Two-thirds of Canadian corporations (66%) state that current or recently departed employees are the main source of cybersecurity incidents, according to a new report from PricewaterhouseCoopers LLP (PwC) released on Wednesday.
The consulting firm’s 2016 Global State of Information Security report polls companies throughout the world on their cybersecurity strategies. The report’s release coincided with the launch of PwC’s new gamification program, Game of Threats in Toronto on Wednesday. The game simulates the speed and complexity of real-world cyber breaches to help educate senior executives to the challenges they face in this area.
PwC’s global survey results, which are broken down by sector, found that 34% of financial services firms stated that current employees were the main source of cyber breaches in 2015; 30% of these survey participants said this was the case for former employees.
Social engineering, defined as a hacker’s ability to permeate an organization through an employee, is one of the greatest vulnerabilities for an organization and hackers know this, said Richard Wilson, partner, cybersecurity and privacy practice, PwC Canada, on Wednesday.
There are several innocent ways that an employee can become involved in a cyber attack. For example, there is technology that can easily copy the information on an employee’s office key card, thereby allowing that stranger physical access into that firm. All the cyber criminal needs to do is stand close enough to the employee so that technology can scan the employee’s key card to create an illegitimate version.
“That technology used to cost thousands of dollars and now it costs hundreds of dollars,” Wilson said. “It’s accessible.”
Wilson also suggested that professionals avoid taking free USB memory keys that are often available at events and conferences as they may contain programming that can access sensitive company information once inserted into a computer used for professional purposes.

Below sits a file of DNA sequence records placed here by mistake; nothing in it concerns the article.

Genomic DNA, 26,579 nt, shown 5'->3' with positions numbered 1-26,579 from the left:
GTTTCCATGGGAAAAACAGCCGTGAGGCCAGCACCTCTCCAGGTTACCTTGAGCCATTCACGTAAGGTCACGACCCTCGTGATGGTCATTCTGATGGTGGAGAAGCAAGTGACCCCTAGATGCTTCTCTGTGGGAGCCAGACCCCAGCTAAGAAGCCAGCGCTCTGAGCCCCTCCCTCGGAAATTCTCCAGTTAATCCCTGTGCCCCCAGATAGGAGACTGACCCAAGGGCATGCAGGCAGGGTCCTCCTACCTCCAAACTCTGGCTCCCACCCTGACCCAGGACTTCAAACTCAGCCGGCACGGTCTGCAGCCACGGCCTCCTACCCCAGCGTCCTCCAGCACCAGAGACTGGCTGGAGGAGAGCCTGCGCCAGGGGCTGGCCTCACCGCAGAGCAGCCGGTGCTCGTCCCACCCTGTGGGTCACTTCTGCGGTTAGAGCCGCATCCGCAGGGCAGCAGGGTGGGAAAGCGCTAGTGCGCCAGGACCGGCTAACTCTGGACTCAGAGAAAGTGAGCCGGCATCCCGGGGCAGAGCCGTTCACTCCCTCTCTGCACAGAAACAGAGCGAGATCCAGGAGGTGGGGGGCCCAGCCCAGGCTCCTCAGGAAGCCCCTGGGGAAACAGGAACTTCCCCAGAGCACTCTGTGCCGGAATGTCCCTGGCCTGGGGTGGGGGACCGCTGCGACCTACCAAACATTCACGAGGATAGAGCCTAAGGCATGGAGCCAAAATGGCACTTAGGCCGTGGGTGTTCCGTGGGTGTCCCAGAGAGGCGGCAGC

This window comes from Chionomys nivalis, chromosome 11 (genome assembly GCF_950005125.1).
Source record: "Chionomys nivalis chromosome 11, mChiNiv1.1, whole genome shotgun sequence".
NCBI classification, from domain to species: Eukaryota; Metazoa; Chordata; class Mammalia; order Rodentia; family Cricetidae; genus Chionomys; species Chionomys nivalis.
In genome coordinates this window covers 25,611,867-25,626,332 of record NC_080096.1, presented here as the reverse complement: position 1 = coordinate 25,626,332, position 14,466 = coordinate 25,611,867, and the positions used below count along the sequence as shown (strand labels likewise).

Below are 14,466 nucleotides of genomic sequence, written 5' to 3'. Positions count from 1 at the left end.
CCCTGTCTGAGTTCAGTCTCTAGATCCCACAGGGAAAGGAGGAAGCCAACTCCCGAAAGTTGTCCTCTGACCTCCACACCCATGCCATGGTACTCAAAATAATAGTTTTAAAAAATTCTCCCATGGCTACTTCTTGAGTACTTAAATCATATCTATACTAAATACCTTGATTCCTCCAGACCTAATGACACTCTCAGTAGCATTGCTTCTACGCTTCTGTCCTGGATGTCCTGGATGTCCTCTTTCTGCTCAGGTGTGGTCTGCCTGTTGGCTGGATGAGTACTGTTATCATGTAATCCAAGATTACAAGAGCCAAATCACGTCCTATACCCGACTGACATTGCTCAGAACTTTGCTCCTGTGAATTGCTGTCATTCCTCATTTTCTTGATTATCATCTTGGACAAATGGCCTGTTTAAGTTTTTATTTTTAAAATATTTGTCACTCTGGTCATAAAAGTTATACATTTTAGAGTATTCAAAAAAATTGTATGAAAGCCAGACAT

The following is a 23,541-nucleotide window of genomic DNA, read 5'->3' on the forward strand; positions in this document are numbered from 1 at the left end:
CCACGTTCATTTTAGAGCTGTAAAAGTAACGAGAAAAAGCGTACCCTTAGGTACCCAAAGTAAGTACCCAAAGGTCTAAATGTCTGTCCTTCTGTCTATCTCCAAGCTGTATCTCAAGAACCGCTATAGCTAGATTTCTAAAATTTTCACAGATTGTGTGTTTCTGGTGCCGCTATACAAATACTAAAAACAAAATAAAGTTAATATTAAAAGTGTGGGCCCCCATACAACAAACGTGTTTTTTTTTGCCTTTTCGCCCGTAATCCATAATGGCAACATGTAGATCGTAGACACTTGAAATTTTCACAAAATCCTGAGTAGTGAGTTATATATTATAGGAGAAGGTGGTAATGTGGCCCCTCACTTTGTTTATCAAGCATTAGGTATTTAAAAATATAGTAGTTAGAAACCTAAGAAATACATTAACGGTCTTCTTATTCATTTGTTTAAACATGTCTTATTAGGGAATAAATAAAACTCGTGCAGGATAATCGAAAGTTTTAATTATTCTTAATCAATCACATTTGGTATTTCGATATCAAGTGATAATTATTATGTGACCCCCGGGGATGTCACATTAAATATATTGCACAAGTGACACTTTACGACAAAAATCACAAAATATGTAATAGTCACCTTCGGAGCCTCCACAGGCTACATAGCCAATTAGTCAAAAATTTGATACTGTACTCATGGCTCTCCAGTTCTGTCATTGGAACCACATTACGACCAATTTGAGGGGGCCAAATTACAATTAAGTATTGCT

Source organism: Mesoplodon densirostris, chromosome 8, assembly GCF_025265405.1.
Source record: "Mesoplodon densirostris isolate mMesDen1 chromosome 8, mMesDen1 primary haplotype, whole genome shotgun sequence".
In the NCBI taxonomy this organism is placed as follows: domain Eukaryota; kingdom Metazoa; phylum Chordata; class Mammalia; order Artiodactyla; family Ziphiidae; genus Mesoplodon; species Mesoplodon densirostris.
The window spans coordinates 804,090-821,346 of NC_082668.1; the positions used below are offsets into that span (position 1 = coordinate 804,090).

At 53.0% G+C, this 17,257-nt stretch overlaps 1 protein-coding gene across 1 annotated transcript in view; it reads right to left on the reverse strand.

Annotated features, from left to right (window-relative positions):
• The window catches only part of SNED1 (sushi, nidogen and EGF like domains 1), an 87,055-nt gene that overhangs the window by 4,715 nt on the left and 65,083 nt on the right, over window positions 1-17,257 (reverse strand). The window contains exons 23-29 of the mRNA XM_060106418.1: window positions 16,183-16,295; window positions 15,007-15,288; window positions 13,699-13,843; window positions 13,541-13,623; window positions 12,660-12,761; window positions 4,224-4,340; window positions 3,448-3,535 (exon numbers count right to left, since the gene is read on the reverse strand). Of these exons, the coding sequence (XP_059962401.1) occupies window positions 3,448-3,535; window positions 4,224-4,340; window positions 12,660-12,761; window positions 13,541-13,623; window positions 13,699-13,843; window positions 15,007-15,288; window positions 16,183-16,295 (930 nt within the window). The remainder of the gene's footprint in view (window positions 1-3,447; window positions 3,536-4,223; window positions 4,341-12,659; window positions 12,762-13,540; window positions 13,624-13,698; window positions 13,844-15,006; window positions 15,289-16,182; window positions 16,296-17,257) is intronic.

The data in the PwC report suggests that employee training on the topic of cybersecurity should be increased. Currently, just more than half (57%) of Canadian companies state they have a program in place, according to the results of the survey.
The good news is that the financial services sector is generally ahead of other sectors in understanding the importance of developing a cybersecurity strategy. This lesson came as a result of financial services institutions being some of the early targets of cybersecurity breaches.
“[The financial services sector] understood the reputational damage related to any breach and immediate confidence loss from their customer base and so [it] simply cannot allow that to happen from a financial standpoint or a reputational standpoint,” Wilson said.
Another advantage the financial services sector has is the presence of a strong regulatory framework that prescribes a certain level of vigilance, said Wilson.
One of the issues with companies that are lacking strength on this front is that they fail to understand that cybersecurity is an overall business problem that will affect their financial performance and reputation, Wilson said. In other words, it is not limited to being a technology problem.
This is why PwC is targeting its gamification program to senior executives within the private and public sectors as opposed to information technology professionals.
PwC’s report is based on a survey of 10,000 companies, which include 157 Canadian companies. It was conducted between May 7, 2015 and June 12, 2015.